Political Feelers Burst Hepola’s Radio Bubble
Cory Hepola from his TV days at KARE-11.

Political Feelers Burst Hepola’s Radio Bubble

The ex-WCCO Radio host is considering a run for Governor.

More than three years ago, Cory Hepola left KARE-11 and took over mid-mornings at WCCO Radio with an eye toward doing something different for the Good Neighbor. He was the first visible salvo in station efforts to bring a more youthful edge to its programming and create some visibility with a younger cohort of listeners.

Hepola, who turns 40 this year, left WCCO in the middle of last week, after station management heard a snippet of a conversation tweeted by Minnesota Public Radio reporter Brian Bakst, where Hepola indicated that he was mulling a run for governor. Bakst said that he came upon a document that caused him to contact Hepola.

WCCO or its parent company, Philadelphia-based Audacy, apparently was concerned about the appearance of Hepola using the daily three-hour air shift to seed a political campaign. Neither Hepola nor station management would discuss the end of his tenure (Hepola is probably bound by a non-disclosure agreement, based on current corporate practices.), but there is perhaps more to it than the gubernatorial trial balloon.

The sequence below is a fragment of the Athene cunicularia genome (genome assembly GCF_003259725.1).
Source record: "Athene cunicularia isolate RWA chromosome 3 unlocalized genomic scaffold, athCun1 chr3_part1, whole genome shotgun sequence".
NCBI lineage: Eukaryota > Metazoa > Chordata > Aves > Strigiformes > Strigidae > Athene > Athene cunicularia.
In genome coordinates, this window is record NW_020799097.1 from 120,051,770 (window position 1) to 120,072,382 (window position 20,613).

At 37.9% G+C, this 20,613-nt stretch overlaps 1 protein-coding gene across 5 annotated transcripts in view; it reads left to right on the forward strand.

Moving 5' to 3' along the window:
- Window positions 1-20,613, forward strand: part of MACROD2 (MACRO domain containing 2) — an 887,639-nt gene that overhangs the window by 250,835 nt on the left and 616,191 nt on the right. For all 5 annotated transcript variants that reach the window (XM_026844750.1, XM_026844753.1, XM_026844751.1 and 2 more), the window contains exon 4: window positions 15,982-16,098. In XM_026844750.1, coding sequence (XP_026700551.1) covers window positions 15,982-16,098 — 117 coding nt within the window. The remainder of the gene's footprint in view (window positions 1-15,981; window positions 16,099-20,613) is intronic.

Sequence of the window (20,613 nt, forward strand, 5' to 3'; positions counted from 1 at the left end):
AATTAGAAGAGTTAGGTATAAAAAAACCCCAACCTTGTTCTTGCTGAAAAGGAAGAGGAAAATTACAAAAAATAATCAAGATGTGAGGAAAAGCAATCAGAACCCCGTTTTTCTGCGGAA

It’s well known within the local radio biz that many of the legacy air talent contracts at WCCO were in renewal windows and the station has new leadership. (TCB wrote about ‘CCO and its challenges just under a year ago.) Observers have expected a number of changes at the station, once it hired a morning drive personality to replace retired Dave Lee, following an exhaustive search. Vineeta Sawkar took over morning drive in January.

After AM drive, sources in local radio tell TCB that WCCO’s ratings drop 40 percent and are relatively constant throughout the rest of its program day. In the coveted 25-54 age demographic, the all-day ratings are 35 percent of AM drive. In 2021, “It’s Cory Hepola” did not substantially differ from that trajectory. But the game in radio is revenue, and WCCO is an outlier, in that ratings weakness doesn’t necessarily translate to revenue weakness.

Hepola’s show was a mix of news, sports (a particular strength of the former TV sportscaster), and a folksy self-help/life coach vibe. Hepola had long indicated he had no interest in using his airtime for the typical talk radio mix of angry callers and divisiveness (which is not really CCO’s stock-in-trade anyway). Whether it moved the needle is anybody’s guess.

Observers in the local radio business say if Hepola’s show was highly lucrative or believed to be integral by station management, he would not have been let go. As one competitor noted, “If you feel you’re building your future around a talent, you take him off air while he’s making his political decision and if it’s a no-go, you put him back on.”

Hepola’s stature extends beyond WCCO. In 2021, the Perham native co-produced (with Otter Tail County) and hosted a docuseries, Rural By Choice, regarding stereotypes of the rural Midwest. Though created to promote Otter Tail as a place to live and work, it isn’t a bad vehicle for someone planning a run for statewide office. A second season is in production.